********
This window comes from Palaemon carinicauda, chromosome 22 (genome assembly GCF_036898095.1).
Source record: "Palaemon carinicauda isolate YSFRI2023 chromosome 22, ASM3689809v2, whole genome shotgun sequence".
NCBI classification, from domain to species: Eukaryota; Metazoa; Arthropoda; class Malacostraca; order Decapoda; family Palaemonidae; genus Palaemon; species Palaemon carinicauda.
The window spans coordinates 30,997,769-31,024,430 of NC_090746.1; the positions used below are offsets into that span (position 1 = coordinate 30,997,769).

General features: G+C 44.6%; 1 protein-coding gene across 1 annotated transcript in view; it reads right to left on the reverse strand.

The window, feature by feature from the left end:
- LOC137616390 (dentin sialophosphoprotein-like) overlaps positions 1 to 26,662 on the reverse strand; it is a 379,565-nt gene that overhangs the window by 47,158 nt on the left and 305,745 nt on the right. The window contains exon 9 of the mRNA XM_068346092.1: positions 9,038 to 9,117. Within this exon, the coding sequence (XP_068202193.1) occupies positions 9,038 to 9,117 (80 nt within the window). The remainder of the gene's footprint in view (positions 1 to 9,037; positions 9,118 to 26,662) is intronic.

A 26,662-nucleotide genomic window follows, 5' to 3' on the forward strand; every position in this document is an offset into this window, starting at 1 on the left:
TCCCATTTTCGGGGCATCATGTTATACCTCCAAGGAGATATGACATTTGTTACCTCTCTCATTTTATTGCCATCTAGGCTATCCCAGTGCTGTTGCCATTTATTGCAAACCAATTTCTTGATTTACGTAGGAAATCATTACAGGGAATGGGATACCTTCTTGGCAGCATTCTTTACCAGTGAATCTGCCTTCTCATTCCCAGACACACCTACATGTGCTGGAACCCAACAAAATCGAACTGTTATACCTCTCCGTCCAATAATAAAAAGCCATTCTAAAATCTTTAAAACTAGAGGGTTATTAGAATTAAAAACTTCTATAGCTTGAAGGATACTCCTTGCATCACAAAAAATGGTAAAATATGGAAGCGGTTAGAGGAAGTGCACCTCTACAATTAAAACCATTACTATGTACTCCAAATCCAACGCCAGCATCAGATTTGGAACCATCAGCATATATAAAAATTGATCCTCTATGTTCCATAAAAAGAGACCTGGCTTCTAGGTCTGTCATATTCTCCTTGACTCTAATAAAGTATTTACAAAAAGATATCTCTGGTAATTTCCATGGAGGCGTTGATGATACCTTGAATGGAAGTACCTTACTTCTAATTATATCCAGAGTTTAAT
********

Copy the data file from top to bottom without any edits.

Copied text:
This window comes from Palaemon carinicauda, chromosome 22 (genome assembly GCF_036898095.1).
Source record: "Palaemon carinicauda isolate YSFRI2023 chromosome 22, ASM3689809v2, whole genome shotgun sequence".
NCBI classification, from domain to species: Eukaryota; Metazoa; Arthropoda; class Malacostraca; order Decapoda; family Palaemonidae; genus Palaemon; species Palaemon carinicauda.
The window spans coordinates 30,997,769-31,024,430 of NC_090746.1; the positions used below are offsets into that span (position 1 = coordinate 30,997,769).

General features: G+C 44.6%; 1 protein-coding gene across 1 annotated transcript in view; it reads right to left on the reverse strand.

The window, feature by feature from the left end:
- LOC137616390 (dentin sialophosphoprotein-like) overlaps positions 1 to 26,662 on the reverse strand; it is a 379,565-nt gene that overhangs the window by 47,158 nt on the left and 305,745 nt on the right. The window contains exon 9 of the mRNA XM_068346092.1: positions 9,038 to 9,117. Within this exon, the coding sequence (XP_068202193.1) occupies positions 9,038 to 9,117 (80 nt within the window). The remainder of the gene's footprint in view (positions 1 to 9,037; positions 9,118 to 26,662) is intronic.

A 26,662-nucleotide genomic window follows, 5' to 3' on the forward strand; every position in this document is an offset into this window, starting at 1 on the left:
TCCCATTTTCGGGGCATCATGTTATACCTCCAAGGAGATATGACATTTGTTACCTCTCTCATTTTATTGCCATCTAGGCTATCCCAGTGCTGTTGCCATTTATTGCAAACCAATTTCTTGATTTACGTAGGAAATCATTACAGGGAATGGGATACCTTCTTGGCAGCATTCTTTACCAGTGAATCTGCCTTCTCATTCCCAGACACACCTACATGTGCTGGAACCCAACAAAATCGAACTGTTATACCTCTCCGTCCAATAATAAAAAGCCATTCTAAAATCTTTAAAACTAGAGGGTTATTAGAATTAAAAACTTCTATAGCTTGAAGGATACTCCTTGCATCACAAAAAATGGTAAAATATGGAAGCGGTTAGAGGAAGTGCACCTCTACAATTAAAACCATTACTATGTACTCCAAATCCAACGCCAGCATCAGATTTGGAACCATCAGCATATATAAAAATTGATCCTCTATGTTCCATAAAAAGAGACCTGGCTTCTAGGTCTGTCATATTCTCCTTGACTCTAATAAAGTATTTACAAAAAGATATCTCTGGTAATTTCCATGGAGGCGTTGATGATACCTTGAATGGAAGTACCTTACTTCTAATTATATCCAGAGTTTAAT